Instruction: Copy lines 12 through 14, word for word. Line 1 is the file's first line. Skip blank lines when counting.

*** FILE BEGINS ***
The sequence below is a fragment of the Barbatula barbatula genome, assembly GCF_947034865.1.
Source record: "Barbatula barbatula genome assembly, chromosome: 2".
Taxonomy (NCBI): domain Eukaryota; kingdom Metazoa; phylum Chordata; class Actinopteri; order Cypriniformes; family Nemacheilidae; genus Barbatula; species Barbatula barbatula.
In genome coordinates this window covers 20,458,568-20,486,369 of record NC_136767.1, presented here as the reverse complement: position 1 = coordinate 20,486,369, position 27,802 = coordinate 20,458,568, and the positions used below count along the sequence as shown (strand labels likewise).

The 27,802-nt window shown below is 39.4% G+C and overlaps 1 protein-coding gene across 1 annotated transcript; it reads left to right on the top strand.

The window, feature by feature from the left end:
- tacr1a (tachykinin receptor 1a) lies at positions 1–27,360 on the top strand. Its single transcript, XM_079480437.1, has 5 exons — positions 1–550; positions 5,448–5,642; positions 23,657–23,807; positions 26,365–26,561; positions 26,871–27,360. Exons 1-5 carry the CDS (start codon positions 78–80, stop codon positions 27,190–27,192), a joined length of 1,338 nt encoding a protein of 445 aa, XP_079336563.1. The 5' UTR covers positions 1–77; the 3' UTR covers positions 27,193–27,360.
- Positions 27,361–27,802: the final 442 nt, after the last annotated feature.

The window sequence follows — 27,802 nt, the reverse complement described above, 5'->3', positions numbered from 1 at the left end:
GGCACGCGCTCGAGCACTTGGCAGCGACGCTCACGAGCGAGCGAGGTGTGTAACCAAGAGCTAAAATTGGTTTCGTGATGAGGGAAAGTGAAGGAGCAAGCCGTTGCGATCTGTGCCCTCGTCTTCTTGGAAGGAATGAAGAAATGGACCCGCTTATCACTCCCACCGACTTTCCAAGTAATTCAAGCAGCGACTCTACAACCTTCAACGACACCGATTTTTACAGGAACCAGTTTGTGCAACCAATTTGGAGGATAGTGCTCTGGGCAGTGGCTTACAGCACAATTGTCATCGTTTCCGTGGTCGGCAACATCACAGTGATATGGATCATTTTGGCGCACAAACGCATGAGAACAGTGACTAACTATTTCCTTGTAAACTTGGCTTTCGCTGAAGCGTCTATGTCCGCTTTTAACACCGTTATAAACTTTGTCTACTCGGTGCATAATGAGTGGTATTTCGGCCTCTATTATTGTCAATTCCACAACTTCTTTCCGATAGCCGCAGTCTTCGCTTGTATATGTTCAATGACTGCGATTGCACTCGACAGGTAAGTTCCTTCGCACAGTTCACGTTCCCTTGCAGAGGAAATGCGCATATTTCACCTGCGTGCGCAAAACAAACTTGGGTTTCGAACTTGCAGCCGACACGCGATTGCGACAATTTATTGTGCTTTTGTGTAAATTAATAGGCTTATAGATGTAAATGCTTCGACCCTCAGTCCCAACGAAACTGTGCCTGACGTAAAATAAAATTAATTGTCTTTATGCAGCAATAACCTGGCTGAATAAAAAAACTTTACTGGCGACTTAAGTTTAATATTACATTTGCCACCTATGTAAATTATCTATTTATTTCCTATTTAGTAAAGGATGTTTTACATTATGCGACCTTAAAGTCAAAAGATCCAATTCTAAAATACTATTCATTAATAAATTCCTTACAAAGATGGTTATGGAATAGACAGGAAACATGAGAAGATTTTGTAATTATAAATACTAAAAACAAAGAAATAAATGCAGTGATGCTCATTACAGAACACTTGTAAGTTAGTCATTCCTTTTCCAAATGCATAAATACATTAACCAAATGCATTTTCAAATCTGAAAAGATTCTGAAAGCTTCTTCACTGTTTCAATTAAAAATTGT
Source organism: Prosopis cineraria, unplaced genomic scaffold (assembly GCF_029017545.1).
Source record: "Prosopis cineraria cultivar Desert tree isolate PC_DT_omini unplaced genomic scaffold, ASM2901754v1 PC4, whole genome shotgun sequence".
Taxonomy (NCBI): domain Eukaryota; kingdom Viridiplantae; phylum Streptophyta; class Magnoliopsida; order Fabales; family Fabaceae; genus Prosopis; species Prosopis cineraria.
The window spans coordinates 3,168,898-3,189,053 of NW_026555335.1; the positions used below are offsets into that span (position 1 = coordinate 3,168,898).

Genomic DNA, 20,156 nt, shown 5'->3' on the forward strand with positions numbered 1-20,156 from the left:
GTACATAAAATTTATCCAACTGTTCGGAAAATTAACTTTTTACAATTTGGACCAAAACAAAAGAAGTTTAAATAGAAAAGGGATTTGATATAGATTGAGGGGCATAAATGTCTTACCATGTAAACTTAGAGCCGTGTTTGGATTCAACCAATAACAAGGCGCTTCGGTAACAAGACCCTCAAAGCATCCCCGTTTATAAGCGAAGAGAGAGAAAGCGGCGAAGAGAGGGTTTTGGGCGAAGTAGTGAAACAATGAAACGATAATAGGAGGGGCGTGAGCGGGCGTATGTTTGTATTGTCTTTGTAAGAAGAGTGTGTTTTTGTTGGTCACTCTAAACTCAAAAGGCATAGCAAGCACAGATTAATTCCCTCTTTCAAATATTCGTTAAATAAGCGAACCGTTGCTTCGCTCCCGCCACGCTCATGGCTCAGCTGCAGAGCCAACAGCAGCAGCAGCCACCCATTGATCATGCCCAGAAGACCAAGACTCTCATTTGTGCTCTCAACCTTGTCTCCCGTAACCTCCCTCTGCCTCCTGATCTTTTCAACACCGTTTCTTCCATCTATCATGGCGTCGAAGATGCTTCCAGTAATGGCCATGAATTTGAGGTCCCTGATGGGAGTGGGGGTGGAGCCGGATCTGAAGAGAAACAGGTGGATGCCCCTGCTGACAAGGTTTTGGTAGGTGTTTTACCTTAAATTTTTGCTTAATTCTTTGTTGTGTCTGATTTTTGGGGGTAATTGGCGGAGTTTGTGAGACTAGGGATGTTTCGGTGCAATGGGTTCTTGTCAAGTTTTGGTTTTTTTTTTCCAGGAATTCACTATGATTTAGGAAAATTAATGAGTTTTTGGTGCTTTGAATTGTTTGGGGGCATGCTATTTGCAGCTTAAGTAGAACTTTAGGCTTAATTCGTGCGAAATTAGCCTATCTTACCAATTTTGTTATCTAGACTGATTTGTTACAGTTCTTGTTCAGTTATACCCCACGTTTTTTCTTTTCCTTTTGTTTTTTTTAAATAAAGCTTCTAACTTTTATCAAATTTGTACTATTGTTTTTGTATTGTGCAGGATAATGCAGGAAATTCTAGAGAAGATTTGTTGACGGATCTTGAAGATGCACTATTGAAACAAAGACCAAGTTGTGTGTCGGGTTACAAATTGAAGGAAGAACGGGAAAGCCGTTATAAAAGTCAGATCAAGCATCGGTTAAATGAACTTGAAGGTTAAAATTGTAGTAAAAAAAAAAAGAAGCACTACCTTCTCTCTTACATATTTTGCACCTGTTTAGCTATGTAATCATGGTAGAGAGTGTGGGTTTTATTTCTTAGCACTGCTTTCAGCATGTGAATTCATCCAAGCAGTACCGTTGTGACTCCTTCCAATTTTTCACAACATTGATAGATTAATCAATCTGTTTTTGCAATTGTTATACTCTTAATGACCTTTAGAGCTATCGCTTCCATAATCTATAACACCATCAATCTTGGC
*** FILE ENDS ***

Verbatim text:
Source record: "Prosopis cineraria cultivar Desert tree isolate PC_DT_omini unplaced genomic scaffold, ASM2901754v1 PC4, whole genome shotgun sequence".
Taxonomy (NCBI): domain Eukaryota; kingdom Viridiplantae; phylum Streptophyta; class Magnoliopsida; order Fabales; family Fabaceae; genus Prosopis; species Prosopis cineraria.
The window spans coordinates 3,168,898-3,189,053 of NW_026555335.1; the positions used below are offsets into that span (position 1 = coordinate 3,168,898).